The demand for skilled engineers in the U.S. continues to grow, with engineering degree holders experiencing some of the best job prospects in the country straight out of college. Jack Aiello is a Project Lead The Way trained instructor who teaches Introduction Engineering Design at Independence High, and is coordinator of the pre-engineering program, Space Technology Engineering Academy Magnet (STEAM). He serves as the faculty facilitator for the after-school program, in partnership with Chacko and uses a project-based, individualized teaching method similar to Cogswell’s.

“The ability to connect and engage our students in Cogswell’s environment is incredible,” says Aiello. “Running a class with 25 students working in a project-based environment is more advantageous than a traditional teaching model with lectures or video presentations at the front of a classroom of 35 or more students. The hands-on computer and audio equipment, programming tools and Industry experienced instructors available at Cogswell allow our students an exciting peek into the real world of the digital creative arts. At the end of each of our two hour weekly sessions at Cogswell, the students walk away with a feeling of accomplishment and pride for what they have created. They are enthusiastic and look forward to coming back next week.  Our students are on the consumer side of the ‘Digital Divide’, many from immigrant families that use technology, social media and video games, but don’t know how to leverage the technology to create something NEW; such as designing a video game, making an animated movie, or producing their own music. ”

Learn more in this news item.

5 Obscure Marvel Characters

Monday, September 30th, 2013

Gamora – Drax the Destroyer – Rocket Raccoon – may not we well known Marvel Comic book characters from the Guardians of the Galaxy series but might make a blockbuster movie under the guidance of Director, James Gunn.

Check out this slideshare presentation to see what he has in mind.

Which one is your favorite?

A Guide to Video Game Kickstarter Funding

Wednesday, September 25th, 2013

In case you’ve been thinking about creating a Kickstarter campaign for one of your projects, here’s a handy – and very detailed – guide to answer all your questions. With a whopping 32 chapters, this online guide covers everything.

Chapter topics include: setting goals, structuring rewards, popularity rankings, building community, dealing with objections, the last 48 hours and so much more.

Let us know if you ran a Kickstarter campaign and how it went.

The Future of Video Games – Is It in the Cloud?

Monday, September 23rd, 2013

Thomas Bidaux, former development director at NCsoft, CEO of online game consulting firm ICO partners, and advisory board member for GDC Next; was recently interviewed by Gamasutra about his thoughts on where the video game industry is heading. In his opinion, one of the big influencers in how games are made and played will be using cloud technology.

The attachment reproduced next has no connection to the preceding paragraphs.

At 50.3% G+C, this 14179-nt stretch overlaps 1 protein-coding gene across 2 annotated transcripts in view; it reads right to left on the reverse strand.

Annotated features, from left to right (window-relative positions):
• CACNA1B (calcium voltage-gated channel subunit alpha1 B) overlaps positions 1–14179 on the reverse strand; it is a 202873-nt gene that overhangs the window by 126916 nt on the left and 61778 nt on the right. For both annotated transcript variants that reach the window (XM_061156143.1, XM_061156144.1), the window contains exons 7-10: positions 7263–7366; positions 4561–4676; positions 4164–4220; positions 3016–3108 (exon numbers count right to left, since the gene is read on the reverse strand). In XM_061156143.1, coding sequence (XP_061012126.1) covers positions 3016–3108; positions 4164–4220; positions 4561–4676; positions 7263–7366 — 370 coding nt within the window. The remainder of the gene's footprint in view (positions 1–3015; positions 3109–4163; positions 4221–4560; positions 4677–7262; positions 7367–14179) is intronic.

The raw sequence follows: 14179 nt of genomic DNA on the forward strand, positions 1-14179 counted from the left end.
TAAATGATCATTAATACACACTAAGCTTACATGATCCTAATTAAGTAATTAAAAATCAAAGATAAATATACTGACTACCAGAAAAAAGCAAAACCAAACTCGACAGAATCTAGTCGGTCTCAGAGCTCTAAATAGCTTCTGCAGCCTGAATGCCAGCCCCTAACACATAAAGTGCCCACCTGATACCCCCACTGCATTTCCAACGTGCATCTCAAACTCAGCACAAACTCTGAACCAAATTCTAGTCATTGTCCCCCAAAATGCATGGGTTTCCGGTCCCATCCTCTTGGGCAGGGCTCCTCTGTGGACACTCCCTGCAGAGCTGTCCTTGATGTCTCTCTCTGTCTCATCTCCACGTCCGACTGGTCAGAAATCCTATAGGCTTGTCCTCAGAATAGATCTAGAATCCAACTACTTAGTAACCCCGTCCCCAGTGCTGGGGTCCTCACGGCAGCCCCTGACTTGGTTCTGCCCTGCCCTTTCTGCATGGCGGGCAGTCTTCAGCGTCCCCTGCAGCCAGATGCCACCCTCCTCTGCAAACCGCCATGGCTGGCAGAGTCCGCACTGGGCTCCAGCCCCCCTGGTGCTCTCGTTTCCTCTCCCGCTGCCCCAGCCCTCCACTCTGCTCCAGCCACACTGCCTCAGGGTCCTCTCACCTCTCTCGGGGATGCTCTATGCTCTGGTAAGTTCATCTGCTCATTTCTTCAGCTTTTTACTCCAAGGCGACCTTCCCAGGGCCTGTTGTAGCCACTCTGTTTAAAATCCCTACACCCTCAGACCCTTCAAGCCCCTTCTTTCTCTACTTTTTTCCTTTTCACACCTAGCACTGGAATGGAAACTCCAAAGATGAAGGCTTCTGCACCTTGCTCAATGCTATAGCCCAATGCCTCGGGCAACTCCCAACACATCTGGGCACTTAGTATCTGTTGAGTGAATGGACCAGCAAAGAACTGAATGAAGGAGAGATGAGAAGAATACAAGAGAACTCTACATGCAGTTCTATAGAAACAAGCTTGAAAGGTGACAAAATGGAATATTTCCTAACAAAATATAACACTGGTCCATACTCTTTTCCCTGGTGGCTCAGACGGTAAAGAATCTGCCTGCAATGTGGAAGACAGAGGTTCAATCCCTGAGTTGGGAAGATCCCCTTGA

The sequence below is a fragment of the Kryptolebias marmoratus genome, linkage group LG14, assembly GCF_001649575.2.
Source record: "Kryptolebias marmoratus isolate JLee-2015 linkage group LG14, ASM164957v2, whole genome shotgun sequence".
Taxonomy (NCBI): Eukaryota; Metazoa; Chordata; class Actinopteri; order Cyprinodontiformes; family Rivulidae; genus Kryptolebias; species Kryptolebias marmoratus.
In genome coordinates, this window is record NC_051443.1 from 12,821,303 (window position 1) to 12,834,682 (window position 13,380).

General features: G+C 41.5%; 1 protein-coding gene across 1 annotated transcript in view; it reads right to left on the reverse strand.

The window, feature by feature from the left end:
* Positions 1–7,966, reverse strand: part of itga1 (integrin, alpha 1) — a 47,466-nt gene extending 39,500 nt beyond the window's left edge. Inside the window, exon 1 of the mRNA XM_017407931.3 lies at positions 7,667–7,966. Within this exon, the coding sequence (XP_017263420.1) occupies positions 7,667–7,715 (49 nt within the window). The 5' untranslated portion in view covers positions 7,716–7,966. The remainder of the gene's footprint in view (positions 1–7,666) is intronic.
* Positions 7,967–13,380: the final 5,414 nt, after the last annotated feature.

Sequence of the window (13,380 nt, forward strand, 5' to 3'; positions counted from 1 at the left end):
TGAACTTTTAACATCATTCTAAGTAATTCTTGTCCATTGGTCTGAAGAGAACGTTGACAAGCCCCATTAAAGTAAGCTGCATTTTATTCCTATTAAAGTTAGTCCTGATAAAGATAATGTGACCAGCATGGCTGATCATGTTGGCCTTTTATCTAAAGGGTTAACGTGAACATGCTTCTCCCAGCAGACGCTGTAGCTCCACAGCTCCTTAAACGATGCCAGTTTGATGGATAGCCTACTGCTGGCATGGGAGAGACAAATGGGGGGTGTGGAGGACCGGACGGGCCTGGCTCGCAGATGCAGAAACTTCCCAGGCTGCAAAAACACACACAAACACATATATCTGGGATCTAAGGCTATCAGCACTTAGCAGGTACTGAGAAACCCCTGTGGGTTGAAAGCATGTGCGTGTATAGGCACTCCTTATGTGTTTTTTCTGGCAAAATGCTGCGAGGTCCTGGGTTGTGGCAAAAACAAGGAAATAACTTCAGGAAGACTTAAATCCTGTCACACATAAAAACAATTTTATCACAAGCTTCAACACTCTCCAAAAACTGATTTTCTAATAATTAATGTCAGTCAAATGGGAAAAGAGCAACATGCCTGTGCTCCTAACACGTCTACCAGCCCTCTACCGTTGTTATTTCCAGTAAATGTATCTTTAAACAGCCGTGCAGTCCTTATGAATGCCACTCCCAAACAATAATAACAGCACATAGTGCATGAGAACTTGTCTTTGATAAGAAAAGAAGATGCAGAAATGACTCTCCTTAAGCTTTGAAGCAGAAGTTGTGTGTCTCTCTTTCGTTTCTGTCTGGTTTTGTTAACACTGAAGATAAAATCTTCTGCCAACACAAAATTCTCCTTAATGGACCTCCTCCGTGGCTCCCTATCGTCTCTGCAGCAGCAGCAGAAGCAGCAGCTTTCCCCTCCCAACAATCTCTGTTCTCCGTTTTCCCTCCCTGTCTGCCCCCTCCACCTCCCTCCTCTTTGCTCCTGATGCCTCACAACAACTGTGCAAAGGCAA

• While he thinks cloud computing still has much to prove to convince him, he does see a lot of untapped potential from cloud computing in the way games are conceived. A few other points he covered during the interview include:
  • How he sees the rise of cloud computing tech changing the industry – the best change would be those that players don’t even notice, convenience.
  • What does he see as the challenges of content creation changing in the future – user generated content requires good UI, good documentation because game developers are basically running a project inside their project.

What other changes do you think cloud computing technology will make to video game development?

Puzzle Game Project Class Gets Underway

Wednesday, September 18th, 2013

In a recent Skype call on a large monitor at the front of the classroom, George Gagnon, Founder of Prairie Rainbow Company, met with students and faculty for an introductory session to clarify parameters for the project and to present the concepts the two student teams developed in a 48 hour turnaround.

The eleven students enrolled in the class were divided into two teams and tasked with creating a video game version of the Rainbow Squares table top game. Rainbow Squares is a puzzle game designed for elementary, secondary or adult learners to use as an individual or group learning tool. The game consists of six squares, each made up of three different rainbow-colored pieces. Each of these pieces can be used to form other squares using two, four, five or six pieces or can be used to learn addition and fractions.

“Rainbow Math Models are designed to engage students and let them learn through the method that is best for them,” said George. “Feelings learners get to build a physical model, image learners can create a visual model, while language learners have the chance to hear, read, or write a number model,” added George.  “I think by offering Rainbow Squares as a virtual learning tool, more students will have access to the learning method that works for them.”

After students introduced themselves, a representative from each team outlined the concepts they were considering for the game design.

The Red Team started with general ideas and then branched out. They thought it was important for the video game to represent the physical game since the product has been so successful. The team’s goal is to make students want to play the game over and over. They also discussed implementing different levels for different shapes such as one level to focus on manipulating squares, another for pentagons and another for triangles. Other ideas involved creating a limited moves mode or an addition mode with each block being assigned a numerical value. The team would also like to explore a multiplayer option.

The Blue Team first wanted to know if George would prefer a more structural approach to presenting the concepts of addition and fractions or would he consider a more spatial representation of the math concepts through graphs or perhaps as weights on a scale. Would he like the final game to be more session-based play or individual play? If he would like a more structural approach to teaching the concepts, then they are thinking about a more traditional approach with something like Tetris.

“I love the creativity the teams have put into the process. I’m excited about what I’ve heard today and can’t wait to see the finished products,” said George.

Animation for Game Class Video

Wednesday, September 11th, 2013

The Animation for Game class worked hard all summer – producing 30+ assignments over the course of the summer.

Near the end of the summer, they held an Open House to show off their work. Faculty member, Jonali Bhattacharyya who teaches the class, said she was really pleased with the quantity and quality of work the students produced. “I wanted them to learn how to work under the pressure of a real work situation,” said Jonali.

Here are a few video clips taken during the Open House as faculty, staff and students tested out the video games. Clip one. Clip two. Clip three.